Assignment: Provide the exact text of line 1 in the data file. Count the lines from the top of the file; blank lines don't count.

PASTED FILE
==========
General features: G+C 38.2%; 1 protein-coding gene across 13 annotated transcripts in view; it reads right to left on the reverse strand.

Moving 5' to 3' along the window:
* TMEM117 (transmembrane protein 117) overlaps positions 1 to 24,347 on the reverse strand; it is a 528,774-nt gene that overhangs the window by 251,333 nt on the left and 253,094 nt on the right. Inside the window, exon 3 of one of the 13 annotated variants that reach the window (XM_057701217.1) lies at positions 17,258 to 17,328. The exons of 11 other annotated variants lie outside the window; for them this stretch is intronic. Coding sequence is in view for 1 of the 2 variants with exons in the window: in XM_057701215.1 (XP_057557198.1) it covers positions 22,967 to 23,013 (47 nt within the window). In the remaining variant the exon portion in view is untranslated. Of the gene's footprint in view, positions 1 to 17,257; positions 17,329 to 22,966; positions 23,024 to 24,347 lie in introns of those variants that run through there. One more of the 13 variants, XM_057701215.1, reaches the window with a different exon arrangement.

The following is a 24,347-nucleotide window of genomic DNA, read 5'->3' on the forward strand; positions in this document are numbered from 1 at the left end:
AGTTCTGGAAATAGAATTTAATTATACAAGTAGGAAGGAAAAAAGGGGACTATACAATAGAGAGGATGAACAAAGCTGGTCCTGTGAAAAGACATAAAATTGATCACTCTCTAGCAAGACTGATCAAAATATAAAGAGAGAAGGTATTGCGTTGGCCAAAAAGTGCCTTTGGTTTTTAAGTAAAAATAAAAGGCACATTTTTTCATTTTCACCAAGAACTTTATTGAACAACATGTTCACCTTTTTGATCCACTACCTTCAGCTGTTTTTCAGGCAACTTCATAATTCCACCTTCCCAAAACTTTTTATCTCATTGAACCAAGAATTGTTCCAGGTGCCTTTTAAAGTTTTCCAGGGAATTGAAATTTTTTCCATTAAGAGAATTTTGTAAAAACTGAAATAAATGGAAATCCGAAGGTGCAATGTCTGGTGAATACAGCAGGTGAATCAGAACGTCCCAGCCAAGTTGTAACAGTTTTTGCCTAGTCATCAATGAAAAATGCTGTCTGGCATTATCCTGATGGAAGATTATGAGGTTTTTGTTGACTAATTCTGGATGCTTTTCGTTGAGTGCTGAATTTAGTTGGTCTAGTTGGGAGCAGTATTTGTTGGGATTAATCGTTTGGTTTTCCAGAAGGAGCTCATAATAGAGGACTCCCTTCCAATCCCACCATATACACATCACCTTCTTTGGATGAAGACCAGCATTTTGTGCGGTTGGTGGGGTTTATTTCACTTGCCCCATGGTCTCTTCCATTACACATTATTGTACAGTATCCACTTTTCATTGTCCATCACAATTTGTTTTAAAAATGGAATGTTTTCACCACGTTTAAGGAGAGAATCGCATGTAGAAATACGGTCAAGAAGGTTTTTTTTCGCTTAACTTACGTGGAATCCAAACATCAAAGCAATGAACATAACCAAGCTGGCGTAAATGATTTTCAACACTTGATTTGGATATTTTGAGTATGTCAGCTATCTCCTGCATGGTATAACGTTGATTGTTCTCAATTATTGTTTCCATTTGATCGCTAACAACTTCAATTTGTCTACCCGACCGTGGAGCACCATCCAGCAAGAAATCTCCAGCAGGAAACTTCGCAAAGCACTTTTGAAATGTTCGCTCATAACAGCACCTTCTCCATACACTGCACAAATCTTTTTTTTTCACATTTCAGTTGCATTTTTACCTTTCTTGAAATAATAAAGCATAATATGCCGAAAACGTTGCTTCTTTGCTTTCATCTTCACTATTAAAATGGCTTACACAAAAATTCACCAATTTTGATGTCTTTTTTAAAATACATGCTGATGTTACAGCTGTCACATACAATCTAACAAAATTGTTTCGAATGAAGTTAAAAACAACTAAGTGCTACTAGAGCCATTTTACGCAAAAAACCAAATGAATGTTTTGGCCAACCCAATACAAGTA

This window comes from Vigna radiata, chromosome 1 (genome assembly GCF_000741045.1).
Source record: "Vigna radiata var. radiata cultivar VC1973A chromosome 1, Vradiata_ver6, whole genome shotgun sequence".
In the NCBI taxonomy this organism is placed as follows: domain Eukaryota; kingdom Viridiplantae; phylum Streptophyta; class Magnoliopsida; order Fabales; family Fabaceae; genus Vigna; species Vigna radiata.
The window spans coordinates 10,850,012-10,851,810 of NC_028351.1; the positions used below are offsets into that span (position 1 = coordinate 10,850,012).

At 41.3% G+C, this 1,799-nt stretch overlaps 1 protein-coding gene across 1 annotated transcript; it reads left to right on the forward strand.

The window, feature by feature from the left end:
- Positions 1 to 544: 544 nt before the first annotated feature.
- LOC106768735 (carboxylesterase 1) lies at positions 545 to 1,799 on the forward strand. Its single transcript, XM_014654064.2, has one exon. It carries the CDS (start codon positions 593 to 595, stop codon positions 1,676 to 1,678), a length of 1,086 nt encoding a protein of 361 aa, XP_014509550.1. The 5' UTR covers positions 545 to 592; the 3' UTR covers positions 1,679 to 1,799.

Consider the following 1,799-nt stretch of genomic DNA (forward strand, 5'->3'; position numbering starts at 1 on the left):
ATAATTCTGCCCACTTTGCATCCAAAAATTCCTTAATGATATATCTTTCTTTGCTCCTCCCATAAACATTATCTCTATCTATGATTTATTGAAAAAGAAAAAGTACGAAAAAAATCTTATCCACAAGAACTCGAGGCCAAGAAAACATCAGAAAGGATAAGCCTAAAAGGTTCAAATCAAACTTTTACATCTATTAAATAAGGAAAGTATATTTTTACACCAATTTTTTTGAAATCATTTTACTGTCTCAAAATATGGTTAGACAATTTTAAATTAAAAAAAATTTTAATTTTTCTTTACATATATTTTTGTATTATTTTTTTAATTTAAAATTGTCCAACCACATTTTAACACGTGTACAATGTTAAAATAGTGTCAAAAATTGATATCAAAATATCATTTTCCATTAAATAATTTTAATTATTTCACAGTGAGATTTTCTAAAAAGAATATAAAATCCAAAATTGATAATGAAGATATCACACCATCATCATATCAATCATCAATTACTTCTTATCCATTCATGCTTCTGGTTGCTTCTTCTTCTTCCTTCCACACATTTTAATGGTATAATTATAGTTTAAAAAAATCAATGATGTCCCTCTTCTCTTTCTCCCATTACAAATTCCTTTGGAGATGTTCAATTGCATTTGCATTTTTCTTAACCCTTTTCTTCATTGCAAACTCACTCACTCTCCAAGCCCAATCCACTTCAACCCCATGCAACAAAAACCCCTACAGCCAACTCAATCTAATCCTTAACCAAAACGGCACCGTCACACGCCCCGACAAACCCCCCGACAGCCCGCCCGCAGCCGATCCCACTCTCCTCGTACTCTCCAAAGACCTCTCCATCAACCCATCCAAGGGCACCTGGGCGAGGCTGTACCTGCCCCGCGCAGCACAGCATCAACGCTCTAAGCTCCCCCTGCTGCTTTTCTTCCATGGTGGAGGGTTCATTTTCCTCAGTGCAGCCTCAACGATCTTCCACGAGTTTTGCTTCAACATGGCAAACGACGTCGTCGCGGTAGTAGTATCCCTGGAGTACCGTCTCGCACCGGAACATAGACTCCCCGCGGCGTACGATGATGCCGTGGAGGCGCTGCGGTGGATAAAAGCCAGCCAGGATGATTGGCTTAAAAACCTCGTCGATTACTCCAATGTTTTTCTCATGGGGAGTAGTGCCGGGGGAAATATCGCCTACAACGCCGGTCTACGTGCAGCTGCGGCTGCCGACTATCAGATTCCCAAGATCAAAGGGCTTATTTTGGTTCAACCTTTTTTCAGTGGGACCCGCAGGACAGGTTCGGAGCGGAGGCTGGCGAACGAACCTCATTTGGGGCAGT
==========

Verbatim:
General features: G+C 38.2%; 1 protein-coding gene across 13 annotated transcripts in view; it reads right to left on the reverse strand.